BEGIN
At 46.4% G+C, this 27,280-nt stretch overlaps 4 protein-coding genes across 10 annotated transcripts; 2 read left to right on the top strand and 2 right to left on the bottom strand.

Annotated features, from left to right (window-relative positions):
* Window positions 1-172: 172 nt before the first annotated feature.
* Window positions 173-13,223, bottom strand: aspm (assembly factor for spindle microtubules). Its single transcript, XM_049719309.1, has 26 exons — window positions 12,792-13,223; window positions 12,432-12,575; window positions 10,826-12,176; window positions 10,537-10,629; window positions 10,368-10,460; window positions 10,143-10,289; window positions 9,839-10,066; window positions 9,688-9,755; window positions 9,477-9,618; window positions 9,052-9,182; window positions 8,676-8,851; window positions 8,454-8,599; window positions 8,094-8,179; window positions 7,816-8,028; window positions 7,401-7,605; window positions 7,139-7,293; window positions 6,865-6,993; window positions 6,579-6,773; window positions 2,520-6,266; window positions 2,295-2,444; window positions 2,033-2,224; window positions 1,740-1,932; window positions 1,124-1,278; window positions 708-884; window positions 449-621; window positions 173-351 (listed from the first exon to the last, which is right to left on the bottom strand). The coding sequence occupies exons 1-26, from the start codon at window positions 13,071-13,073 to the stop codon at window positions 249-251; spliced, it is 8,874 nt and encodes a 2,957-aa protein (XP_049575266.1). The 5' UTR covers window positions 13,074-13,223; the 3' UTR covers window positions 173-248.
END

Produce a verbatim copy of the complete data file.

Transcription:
At 46.4% G+C, this 27,280-nt stretch overlaps 4 protein-coding genes across 10 annotated transcripts; 2 read left to right on the top strand and 2 right to left on the bottom strand.

Annotated features, from left to right (window-relative positions):
* Window positions 1-172: 172 nt before the first annotated feature.
* Window positions 173-13,223, bottom strand: aspm (assembly factor for spindle microtubules). Its single transcript, XM_049719309.1, has 26 exons — window positions 12,792-13,223; window positions 12,432-12,575; window positions 10,826-12,176; window positions 10,537-10,629; window positions 10,368-10,460; window positions 10,143-10,289; window positions 9,839-10,066; window positions 9,688-9,755; window positions 9,477-9,618; window positions 9,052-9,182; window positions 8,676-8,851; window positions 8,454-8,599; window positions 8,094-8,179; window positions 7,816-8,028; window positions 7,401-7,605; window positions 7,139-7,293; window positions 6,865-6,993; window positions 6,579-6,773; window positions 2,520-6,266; window positions 2,295-2,444; window positions 2,033-2,224; window positions 1,740-1,932; window positions 1,124-1,278; window positions 708-884; window positions 449-621; window positions 173-351 (listed from the first exon to the last, which is right to left on the bottom strand). The coding sequence occupies exons 1-26, from the start codon at window positions 13,071-13,073 to the stop codon at window positions 249-251; spliced, it is 8,874 nt and encodes a 2,957-aa protein (XP_049575266.1). The 5' UTR covers window positions 13,074-13,223; the 3' UTR covers window positions 173-248.